Google's top fraud fighter explains why it's risky to brag about owning bitcoin

Key Points
  • A Google executive who oversees email fraud, abuse and identity issues says people need to rethink the contemporary threats to their email accounts.
  • Bragging about owning a lot of bitcoin on a public message board can make you a target.
  • Scammers today often research potential victims before approaching them, using info from social media and other sources.
Google's email security lead Mark Risher talks about how people can update their thinking about email scams. 

Google's head fraud-fighter wants you to know you might be a much more valuable target than you think.

Scammers target people regardless of how prominent they are, said Mark Risher, who oversees the company's initiatives to protect Gmail and other Google properties against cyberattacks.

"It could just be a case of mistaken identity or guilt by association. They could be using someone who seems to be low value to pivot toward somebody considered a higher value target, like somebody political in nature," he told CNBC. "Or maybe they saw that you were discussing Bitcoin on a public message board."

In any of these scenarios, attackers can use your social profile or email account to fish out valuable information, or break into your email account to do a password reset on your valuable financial accounts or cryptocurrency wallets.

Here's some of what Risher warned us about.

The risks of bragging about your bitcoin

Risher said there has been uptick in attacks against people who hold cryptocurrencies in digital wallets. These attacks can often be traced back to a post by the victim on a public message board, which is then quickly followed by criminal attempts on their email accounts.

The reason is simple: Some cryptocurrency wallet providers allow users to reset their access to the wallet through email. Attackers can then use the email reset to open the wallet and steal cryptocurrency.

Scam messages have gotten personal

It's a mistake to associate decades-old email scams — like the once-prolific "Nigerian Prince" scam — with today's criminals, he said. The newer crop of email attacks often come across as indistinguishable from personal messages you could receive from friends or family.

"You might think of this generic 'Dear Sir or Madam, I am contacting you to ask you for a favor,' but the truth is many of these attackers have done some serious research on their victims," he said. "So you might get what we call 'social truth' in your message."

Finding this "social truth" — personal details about your life that make a scam message seem authentic — is getting easier as the amount of data we share grows. People tend to contribute to this growth by creating then forgetting about email addresses, message board posts and social media accounts. Information seldom disappears from the internet, even if we forget about it.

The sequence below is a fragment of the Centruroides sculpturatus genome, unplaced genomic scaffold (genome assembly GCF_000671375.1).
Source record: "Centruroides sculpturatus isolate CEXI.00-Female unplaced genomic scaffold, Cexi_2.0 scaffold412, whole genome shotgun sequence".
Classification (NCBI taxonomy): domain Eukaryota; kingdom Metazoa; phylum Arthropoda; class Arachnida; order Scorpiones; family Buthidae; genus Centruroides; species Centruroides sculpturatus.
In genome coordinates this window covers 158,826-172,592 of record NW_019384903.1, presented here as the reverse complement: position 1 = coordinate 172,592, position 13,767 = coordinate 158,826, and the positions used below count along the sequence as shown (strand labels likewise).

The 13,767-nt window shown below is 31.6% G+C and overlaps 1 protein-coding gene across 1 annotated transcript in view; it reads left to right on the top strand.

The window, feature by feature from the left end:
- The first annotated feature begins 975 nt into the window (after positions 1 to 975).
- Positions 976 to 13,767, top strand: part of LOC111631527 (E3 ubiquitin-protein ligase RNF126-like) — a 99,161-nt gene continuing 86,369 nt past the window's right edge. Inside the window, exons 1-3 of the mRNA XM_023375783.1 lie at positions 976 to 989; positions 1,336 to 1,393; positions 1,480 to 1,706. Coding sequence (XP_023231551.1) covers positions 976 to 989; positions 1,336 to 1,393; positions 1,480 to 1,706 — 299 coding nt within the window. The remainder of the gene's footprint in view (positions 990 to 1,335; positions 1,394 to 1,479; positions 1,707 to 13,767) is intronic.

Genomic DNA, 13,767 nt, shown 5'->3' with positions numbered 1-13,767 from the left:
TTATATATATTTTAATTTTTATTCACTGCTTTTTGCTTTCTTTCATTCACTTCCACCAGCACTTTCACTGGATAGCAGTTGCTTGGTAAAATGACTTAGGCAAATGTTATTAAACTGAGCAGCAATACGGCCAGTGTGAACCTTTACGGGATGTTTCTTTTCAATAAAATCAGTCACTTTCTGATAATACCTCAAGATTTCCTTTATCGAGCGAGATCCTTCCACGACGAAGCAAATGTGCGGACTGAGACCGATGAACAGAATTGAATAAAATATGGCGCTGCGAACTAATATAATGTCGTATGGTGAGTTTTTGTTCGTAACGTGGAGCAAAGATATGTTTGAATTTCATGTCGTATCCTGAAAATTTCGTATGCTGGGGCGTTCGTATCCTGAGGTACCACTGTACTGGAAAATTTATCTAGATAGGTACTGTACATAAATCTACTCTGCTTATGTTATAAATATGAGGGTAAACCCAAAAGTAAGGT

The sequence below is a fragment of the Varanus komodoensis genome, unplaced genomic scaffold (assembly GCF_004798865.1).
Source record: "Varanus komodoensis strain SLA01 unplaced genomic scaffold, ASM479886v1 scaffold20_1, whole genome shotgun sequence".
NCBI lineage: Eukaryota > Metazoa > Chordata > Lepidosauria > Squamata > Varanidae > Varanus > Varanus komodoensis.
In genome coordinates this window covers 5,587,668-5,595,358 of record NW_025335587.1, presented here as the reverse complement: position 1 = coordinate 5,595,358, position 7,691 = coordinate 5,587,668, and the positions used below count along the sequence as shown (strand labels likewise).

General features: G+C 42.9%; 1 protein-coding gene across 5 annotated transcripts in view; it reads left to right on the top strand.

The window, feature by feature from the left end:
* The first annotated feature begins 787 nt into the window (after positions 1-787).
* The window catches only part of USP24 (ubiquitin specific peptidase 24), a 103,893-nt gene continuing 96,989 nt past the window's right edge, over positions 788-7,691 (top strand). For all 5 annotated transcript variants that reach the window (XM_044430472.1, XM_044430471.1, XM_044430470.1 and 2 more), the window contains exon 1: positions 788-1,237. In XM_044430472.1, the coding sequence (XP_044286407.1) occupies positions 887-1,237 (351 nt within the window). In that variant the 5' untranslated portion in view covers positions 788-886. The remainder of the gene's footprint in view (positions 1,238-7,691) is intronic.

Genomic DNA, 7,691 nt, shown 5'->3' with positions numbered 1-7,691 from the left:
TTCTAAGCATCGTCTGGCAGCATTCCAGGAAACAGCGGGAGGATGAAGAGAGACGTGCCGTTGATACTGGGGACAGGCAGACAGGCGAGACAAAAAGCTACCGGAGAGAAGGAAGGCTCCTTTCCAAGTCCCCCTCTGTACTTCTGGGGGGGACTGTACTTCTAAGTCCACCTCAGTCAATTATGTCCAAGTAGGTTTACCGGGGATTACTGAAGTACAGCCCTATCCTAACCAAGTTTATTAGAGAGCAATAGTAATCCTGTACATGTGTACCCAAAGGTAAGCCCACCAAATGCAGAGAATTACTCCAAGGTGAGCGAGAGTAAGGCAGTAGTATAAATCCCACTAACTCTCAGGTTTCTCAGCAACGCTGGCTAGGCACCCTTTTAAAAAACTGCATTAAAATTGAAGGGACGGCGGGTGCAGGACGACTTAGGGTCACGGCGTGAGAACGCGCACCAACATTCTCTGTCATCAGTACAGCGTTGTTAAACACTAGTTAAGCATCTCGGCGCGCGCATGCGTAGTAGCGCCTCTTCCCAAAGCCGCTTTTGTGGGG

"Our data is all over the place," he said.

One degree of separation

Criminals are also becoming much better at gaining access to "high-value targets," like executives at prominent businesses or political figures, by taking a circuitous route through people who work with them or are loosely connected to them. If you've ever volunteered for a political campaign, gone to a dinner party hosted by a CEO or worked for a well-known technology company, that person could be you.

Criminals have also shown they can wend their way into anyone's email account by going through a chain of password resets through a long-forgotten account.

For email threats like these, which are often more persistent and backed by nation-states, Google sends an alert to customers that government-based hackers may be trying to steal their password. Risher said it matters because people who are aware that they may be on the wrong end of a particularly effective and powerful type of attack may take additional security steps if they have that information.

Other tips, Risher said, include making note of all the email addresses associated with your financial accounts and being mindful of the security associated with those addresses, and limiting the amount of information you share through social media networks.

Google has been rolling out several security measures for security-minded Gmail users, including the Advanced Protection Program, which requires the use of third-party physical security keys — a solution Google has said significantly cut down on email scams internally. The company is also launching a USB-based security key called Titan for consumers.

Google's new security key will protect you from phishing attacks
Google's new security key will protect you from phishing attacks